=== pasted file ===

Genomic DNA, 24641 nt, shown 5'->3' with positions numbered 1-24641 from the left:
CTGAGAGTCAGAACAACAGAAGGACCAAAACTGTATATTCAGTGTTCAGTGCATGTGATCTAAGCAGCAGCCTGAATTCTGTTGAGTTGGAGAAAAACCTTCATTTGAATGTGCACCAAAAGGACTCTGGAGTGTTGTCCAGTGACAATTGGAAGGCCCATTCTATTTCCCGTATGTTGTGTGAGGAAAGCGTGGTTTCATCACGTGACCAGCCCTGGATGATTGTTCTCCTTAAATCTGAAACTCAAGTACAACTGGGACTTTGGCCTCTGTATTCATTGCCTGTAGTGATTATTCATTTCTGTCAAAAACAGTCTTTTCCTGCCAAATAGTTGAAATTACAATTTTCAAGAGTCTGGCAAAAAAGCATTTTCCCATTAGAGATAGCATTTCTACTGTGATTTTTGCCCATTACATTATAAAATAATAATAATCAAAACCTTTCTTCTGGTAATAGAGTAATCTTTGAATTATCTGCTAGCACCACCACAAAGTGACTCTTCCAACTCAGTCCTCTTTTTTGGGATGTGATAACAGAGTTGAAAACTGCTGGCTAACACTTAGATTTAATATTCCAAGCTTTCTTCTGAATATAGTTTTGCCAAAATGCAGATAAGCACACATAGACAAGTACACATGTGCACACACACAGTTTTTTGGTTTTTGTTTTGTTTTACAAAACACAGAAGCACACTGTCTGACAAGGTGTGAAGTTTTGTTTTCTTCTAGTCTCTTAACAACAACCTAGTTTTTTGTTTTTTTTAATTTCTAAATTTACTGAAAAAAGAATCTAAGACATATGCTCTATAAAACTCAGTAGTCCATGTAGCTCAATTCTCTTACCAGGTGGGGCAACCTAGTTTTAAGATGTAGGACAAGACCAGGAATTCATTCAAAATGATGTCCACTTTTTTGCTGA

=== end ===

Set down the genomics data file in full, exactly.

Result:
Genomic DNA, 24641 nt, shown 5'->3' with positions numbered 1-24641 from the left:
CTGAGAGTCAGAACAACAGAAGGACCAAAACTGTATATTCAGTGTTCAGTGCATGTGATCTAAGCAGCAGCCTGAATTCTGTTGAGTTGGAGAAAAACCTTCATTTGAATGTGCACCAAAAGGACTCTGGAGTGTTGTCCAGTGACAATTGGAAGGCCCATTCTATTTCCCGTATGTTGTGTGAGGAAAGCGTGGTTTCATCACGTGACCAGCCCTGGATGATTGTTCTCCTTAAATCTGAAACTCAAGTACAACTGGGACTTTGGCCTCTGTATTCATTGCCTGTAGTGATTATTCATTTCTGTCAAAAACAGTCTTTTCCTGCCAAATAGTTGAAATTACAATTTTCAAGAGTCTGGCAAAAAAGCATTTTCCCATTAGAGATAGCATTTCTACTGTGATTTTTGCCCATTACATTATAAAATAATAATAATCAAAACCTTTCTTCTGGTAATAGAGTAATCTTTGAATTATCTGCTAGCACCACCACAAAGTGACTCTTCCAACTCAGTCCTCTTTTTTGGGATGTGATAACAGAGTTGAAAACTGCTGGCTAACACTTAGATTTAATATTCCAAGCTTTCTTCTGAATATAGTTTTGCCAAAATGCAGATAAGCACACATAGACAAGTACACATGTGCACACACACAGTTTTTTGGTTTTTGTTTTGTTTTACAAAACACAGAAGCACACTGTCTGACAAGGTGTGAAGTTTTGTTTTCTTCTAGTCTCTTAACAACAACCTAGTTTTTTGTTTTTTTTAATTTCTAAATTTACTGAAAAAAGAATCTAAGACATATGCTCTATAAAACTCAGTAGTCCATGTAGCTCAATTCTCTTACCAGGTGGGGCAACCTAGTTTTAAGATGTAGGACAAGACCAGGAATTCATTCAAAATGATGTCCACTTTTTTGCTGA